Why am I Getting Traffic from ctiod.net?

Are you getting reported traffic from ctoid.net or have you been curious why certain websites show the ctoid.net domain when using Safari? When this first happened to me, I was worried I had a virus on my iPhone or the site I was working on had been hacked. After a bit of digging, I found out what has been going on!

This started with a recent update to the Safari browser (version 11+), designed to protect user privacy from third-party and cross-site tracking advertising platforms.

What is Criteo?

This scenario is triggered by websites using Criteo, a digital marketing platform primarily used for remarketing efforts. For example, if you visit a website that has the Criteo tracking pixel installed, the advertiser can serve remarketing ads showing in the ad slots of common websites visited. Have you ever visited a site and then been chased around the web with ads for that product/service right after? Criteo is one of the popular platforms used to manage this. Google and Facebook both have similar tools for this type of digital marketing.

Based on the recent Safari update, Criteo had to adjust their default tracking experience. Previously, Criteo would provide the warning at the bottom of the page notifying the user of the tracking in place. Now the message has changed slightly, where the user first needs to take an action on the website to activate the tracking scripts (also giving the user the ability to opt-out).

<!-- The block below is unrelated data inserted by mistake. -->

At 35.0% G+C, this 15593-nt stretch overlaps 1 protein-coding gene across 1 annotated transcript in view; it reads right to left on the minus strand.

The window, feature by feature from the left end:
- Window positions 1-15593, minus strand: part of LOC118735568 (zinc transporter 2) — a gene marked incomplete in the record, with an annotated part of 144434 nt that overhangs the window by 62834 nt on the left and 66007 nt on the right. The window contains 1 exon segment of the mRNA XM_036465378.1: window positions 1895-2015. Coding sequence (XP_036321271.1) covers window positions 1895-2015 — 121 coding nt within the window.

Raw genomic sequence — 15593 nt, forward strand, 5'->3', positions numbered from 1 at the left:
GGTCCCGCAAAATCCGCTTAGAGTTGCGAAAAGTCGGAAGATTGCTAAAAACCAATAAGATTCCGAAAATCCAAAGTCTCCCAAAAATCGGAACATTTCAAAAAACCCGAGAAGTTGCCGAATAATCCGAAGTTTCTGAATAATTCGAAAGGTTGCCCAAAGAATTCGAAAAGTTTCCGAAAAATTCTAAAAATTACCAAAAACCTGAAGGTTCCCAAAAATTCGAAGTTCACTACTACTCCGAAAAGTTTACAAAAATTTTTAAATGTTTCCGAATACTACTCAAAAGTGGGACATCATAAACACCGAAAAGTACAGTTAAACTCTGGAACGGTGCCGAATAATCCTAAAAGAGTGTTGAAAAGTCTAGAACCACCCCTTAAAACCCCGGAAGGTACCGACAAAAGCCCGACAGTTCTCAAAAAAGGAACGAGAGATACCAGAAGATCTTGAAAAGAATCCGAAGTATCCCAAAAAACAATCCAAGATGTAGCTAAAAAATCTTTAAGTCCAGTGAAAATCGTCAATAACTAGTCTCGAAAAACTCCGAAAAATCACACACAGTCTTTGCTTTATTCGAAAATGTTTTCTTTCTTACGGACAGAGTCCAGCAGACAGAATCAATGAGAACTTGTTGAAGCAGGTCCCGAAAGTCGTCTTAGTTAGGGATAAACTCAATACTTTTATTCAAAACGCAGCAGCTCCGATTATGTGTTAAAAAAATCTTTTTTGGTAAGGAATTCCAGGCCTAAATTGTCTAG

Why is ctoid.net showing in my GA report?

The first action on the website is where this ctoid.net referral traffic is coming from. You can see the following steps when viewing the backcountry site on a mobile device.

criteo tracking pixelctoid.net redirectredirect after ctoid.net

Criteo intercepts the click so the user is redirected through the ctoid.net URL. In some cases, Google Analytics is losing the original traffic source. Instead, these are seen as a new session from ctoid.net. In other words, you’ll start to see this domain showing up in your site referrals report.

In Closing

Don’t worry, your phone hasn’t been hacked (at least not by Criteo) and your analytics isn’t broken (at least in this particular way). Keep a close watch on your referral traffic and opt-out on if you don’t want remarketing advertising.

Let me know if you are seeing anything different out there in the wild with respect to the Safari update and Criteo tracking.

2 thoughts on “Why am I Getting Traffic from ctiod.net?

  1. Frank

    Hi there,

    Great article. I also notice ctoid.net as a referall in traffic.

    My questoins whether these sales should be added to the criteo channel or that they should be excluded from reports.

    Same story goes for another type of traffic. It’s from ing.ideal.nl which is a Dutch payment provider that shouldn’t be shown in my report. My question is whether these sales should be excluded or added to another channel?

    Really curious what your opinion is on this one.

    1. Marc Post author

      Thanks Frank! I’ve seen this referral traffic on non-criteo entry sessions, so it shouldn’t all be attributed to Criteo. I still haven’t been able to pinpoint when it happens, so I have been treating visits and transactions in proportion to total channel mix (for the Safari segment).


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